This book is a study of political thought in Islam from the viewpoint of the history of ideas and the relevance of these ideas to contemporary Arabic political discourse. The author examines the use of the classical Islamic tradition (turath) and its religious and philosophical components by the three dominant Arabic political discourses: the Islamists, apologists and intellectuals. The book analyzes the different assumptions advanced by these discourses and the way they propose to apply or restore the turath in the present. Exploring connections between the medieval Islamic tradition and current debates, this book is essential reading for advanced students and researchers of Islam and political thought.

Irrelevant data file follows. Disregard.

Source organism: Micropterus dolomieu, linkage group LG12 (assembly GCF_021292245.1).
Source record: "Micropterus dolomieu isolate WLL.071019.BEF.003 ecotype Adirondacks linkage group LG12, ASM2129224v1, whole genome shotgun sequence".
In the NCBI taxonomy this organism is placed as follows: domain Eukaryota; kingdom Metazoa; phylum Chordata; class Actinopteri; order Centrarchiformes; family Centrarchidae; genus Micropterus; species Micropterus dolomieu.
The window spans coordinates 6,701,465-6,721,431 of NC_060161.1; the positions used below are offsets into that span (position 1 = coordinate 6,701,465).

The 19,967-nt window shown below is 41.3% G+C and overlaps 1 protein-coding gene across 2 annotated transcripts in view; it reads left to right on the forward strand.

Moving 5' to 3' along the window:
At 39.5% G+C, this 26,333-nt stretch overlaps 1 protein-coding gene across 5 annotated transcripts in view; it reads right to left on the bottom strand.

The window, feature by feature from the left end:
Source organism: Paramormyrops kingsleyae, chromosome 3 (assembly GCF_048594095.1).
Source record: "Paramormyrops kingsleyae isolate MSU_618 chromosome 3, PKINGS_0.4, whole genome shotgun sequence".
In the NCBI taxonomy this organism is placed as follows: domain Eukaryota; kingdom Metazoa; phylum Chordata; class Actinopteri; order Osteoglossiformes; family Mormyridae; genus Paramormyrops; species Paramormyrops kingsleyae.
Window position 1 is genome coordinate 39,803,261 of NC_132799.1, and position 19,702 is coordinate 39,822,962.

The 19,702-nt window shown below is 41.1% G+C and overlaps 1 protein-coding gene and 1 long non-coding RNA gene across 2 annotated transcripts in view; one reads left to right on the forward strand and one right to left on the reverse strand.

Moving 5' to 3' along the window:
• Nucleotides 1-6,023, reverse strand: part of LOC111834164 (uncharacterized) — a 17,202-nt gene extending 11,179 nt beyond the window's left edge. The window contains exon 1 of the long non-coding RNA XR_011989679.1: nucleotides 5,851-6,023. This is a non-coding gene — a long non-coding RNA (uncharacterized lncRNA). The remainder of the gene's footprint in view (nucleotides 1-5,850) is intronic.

Preface Introduction 1. The Islamists and the Apologist 2. The Intellectuals 3. Is Islamic Politics Islamic or Islamist? 4. Allegory and Orthodoxies 5. Farabi: On Religion and Philosophy 6. On Ibn Rushd's Liberalism 7. Conclusion
This series includes the latest research on a broad range of topics from the social sciences and humanities. It aims to provide a comprehensive forum for cutting edge monographs and edited volumes on this vital region and religion.